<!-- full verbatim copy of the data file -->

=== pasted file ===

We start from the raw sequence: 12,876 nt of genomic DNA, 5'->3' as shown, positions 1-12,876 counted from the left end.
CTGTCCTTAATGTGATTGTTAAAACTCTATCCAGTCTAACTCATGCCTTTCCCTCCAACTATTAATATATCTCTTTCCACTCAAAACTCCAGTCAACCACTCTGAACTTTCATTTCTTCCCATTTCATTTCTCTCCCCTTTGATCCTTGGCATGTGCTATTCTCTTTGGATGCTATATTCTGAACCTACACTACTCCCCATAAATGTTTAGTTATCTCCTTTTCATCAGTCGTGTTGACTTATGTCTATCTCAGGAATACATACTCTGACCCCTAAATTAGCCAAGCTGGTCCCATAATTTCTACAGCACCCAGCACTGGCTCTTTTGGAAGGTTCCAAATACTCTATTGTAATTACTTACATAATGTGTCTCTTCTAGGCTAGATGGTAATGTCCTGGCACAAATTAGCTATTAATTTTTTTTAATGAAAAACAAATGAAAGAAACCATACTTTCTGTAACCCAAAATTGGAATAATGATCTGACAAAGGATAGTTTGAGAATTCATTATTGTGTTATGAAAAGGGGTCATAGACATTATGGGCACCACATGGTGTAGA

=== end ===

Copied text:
We start from the raw sequence: 12,876 nt of genomic DNA, 5'->3' as shown, positions 1-12,876 counted from the left end.
CTGTCCTTAATGTGATTGTTAAAACTCTATCCAGTCTAACTCATGCCTTTCCCTCCAACTATTAATATATCTCTTTCCACTCAAAACTCCAGTCAACCACTCTGAACTTTCATTTCTTCCCATTTCATTTCTCTCCCCTTTGATCCTTGGCATGTGCTATTCTCTTTGGATGCTATATTCTGAACCTACACTACTCCCCATAAATGTTTAGTTATCTCCTTTTCATCAGTCGTGTTGACTTATGTCTATCTCAGGAATACATACTCTGACCCCTAAATTAGCCAAGCTGGTCCCATAATTTCTACAGCACCCAGCACTGGCTCTTTTGGAAGGTTCCAAATACTCTATTGTAATTACTTACATAATGTGTCTCTTCTAGGCTAGATGGTAATGTCCTGGCACAAATTAGCTATTAATTTTTTTTAATGAAAAACAAATGAAAGAAACCATACTTTCTGTAACCCAAAATTGGAATAATGATCTGACAAAGGATAGTTTGAGAATTCATTATTGTGTTATGAAAAGGGGTCATAGACATTATGGGCACCACATGGTGTAGA